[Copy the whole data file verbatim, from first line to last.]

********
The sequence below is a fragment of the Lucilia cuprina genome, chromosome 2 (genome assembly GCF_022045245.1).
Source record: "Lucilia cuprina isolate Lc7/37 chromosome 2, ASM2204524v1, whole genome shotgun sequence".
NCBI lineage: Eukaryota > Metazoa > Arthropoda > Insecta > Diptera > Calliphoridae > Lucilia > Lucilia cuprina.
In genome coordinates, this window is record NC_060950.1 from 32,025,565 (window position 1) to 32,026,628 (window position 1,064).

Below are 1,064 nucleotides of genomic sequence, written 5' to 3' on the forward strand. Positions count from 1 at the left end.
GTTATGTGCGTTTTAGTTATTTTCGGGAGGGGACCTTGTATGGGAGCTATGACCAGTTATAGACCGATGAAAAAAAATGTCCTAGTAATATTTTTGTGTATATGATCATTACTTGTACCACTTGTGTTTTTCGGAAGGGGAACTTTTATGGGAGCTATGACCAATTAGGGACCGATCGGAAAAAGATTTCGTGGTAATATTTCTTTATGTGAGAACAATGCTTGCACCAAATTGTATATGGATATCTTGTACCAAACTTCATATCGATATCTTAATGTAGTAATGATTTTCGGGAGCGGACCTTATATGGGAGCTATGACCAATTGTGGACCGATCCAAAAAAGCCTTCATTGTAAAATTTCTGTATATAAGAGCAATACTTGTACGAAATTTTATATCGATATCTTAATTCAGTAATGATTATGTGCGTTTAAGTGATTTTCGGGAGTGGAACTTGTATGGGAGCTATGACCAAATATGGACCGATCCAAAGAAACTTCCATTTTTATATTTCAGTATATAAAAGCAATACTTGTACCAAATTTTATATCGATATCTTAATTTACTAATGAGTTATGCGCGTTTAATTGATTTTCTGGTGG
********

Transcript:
The sequence below is a fragment of the Lucilia cuprina genome, chromosome 2 (genome assembly GCF_022045245.1).
Source record: "Lucilia cuprina isolate Lc7/37 chromosome 2, ASM2204524v1, whole genome shotgun sequence".
NCBI lineage: Eukaryota > Metazoa > Arthropoda > Insecta > Diptera > Calliphoridae > Lucilia > Lucilia cuprina.
In genome coordinates, this window is record NC_060950.1 from 32,025,565 (window position 1) to 32,026,628 (window position 1,064).

Below are 1,064 nucleotides of genomic sequence, written 5' to 3' on the forward strand. Positions count from 1 at the left end.
GTTATGTGCGTTTTAGTTATTTTCGGGAGGGGACCTTGTATGGGAGCTATGACCAGTTATAGACCGATGAAAAAAAATGTCCTAGTAATATTTTTGTGTATATGATCATTACTTGTACCACTTGTGTTTTTCGGAAGGGGAACTTTTATGGGAGCTATGACCAATTAGGGACCGATCGGAAAAAGATTTCGTGGTAATATTTCTTTATGTGAGAACAATGCTTGCACCAAATTGTATATGGATATCTTGTACCAAACTTCATATCGATATCTTAATGTAGTAATGATTTTCGGGAGCGGACCTTATATGGGAGCTATGACCAATTGTGGACCGATCCAAAAAAGCCTTCATTGTAAAATTTCTGTATATAAGAGCAATACTTGTACGAAATTTTATATCGATATCTTAATTCAGTAATGATTATGTGCGTTTAAGTGATTTTCGGGAGTGGAACTTGTATGGGAGCTATGACCAAATATGGACCGATCCAAAGAAACTTCCATTTTTATATTTCAGTATATAAAAGCAATACTTGTACCAAATTTTATATCGATATCTTAATTTACTAATGAGTTATGCGCGTTTAATTGATTTTCTGGTGG